Children’s services shake-up may leave young offenders at margins

Young offenders and children at risk of antisocial behaviour could
be sidelined under the new children’s services arrangements, it is

The annual conference of rehabilitation agency Nacro was told last
week that youth justice was “not visible” in the Children Act 2004.
Lisa Payne, principal policy officer at the National Children’s
Bureau, also criticised antisocial behaviour mechanisms as not

Delegates in Sheffield raised concerns over the potential “knock-on
effects” of schools taking “too much control” over children’s

A youth offending service manager highlighted one pilot children’s
trust where a school had used resources to set up a unit for
excluded children instead of encouraging integration. He said there
was a “real danger” that schools could work against the preventive

Concerns were also raised over the absence of an obligation for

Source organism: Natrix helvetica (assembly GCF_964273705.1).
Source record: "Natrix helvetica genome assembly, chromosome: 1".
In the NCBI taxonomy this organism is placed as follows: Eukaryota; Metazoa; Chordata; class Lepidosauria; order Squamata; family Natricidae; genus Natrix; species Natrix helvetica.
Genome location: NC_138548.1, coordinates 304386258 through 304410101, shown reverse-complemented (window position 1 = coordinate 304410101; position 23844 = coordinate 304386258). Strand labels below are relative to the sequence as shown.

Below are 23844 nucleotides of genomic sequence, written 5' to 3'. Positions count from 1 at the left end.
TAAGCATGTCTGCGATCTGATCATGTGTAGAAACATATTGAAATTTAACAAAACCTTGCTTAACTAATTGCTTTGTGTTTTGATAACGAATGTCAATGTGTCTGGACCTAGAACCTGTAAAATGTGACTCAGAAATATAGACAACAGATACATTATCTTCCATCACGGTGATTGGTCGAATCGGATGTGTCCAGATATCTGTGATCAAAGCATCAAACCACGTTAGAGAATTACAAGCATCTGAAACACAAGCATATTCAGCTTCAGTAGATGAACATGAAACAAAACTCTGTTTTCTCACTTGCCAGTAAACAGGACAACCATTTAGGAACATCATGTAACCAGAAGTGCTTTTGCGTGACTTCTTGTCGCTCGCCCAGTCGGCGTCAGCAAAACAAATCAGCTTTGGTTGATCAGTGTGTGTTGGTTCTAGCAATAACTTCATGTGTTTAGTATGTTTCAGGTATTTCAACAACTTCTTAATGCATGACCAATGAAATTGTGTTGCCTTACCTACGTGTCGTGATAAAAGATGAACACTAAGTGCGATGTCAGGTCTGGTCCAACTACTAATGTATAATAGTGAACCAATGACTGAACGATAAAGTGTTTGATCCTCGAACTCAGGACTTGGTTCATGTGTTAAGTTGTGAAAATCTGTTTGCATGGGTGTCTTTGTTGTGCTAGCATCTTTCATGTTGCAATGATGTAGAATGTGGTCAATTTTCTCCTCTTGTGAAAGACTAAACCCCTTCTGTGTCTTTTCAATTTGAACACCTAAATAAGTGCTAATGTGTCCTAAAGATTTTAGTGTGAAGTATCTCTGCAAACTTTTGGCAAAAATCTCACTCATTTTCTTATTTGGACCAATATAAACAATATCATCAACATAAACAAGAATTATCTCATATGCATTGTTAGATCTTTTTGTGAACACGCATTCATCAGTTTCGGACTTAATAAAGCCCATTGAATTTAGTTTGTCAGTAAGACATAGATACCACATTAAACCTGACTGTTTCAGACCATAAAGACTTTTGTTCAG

crime and disorder reduction partnerships to become children’s
trusts partners.

“Antisocial behaviour is not firmly in the Change for Children
programme because the structures that deal with it lie outside the
new children’s trusts,” Payne said. “While profound changes [in
services] are taking place, it may be that antisocial behaviour is
regarded as less important and gets lost.”

Although delegates acknowledged that youth offending teams were
“very firmly” in the children’s legislation, there were concerns
about what this would mean for joint working in practice as this
would be determined locally.

Payne said: “Guidance from the DfES and the Home Office indicate a
lack of clarity in relation to how ‘plugged in’ Yots should be and
is focused on local government structures and priorities. This
means that many of the other partner agencies may feel relatively
uninvolved in these new developments.”

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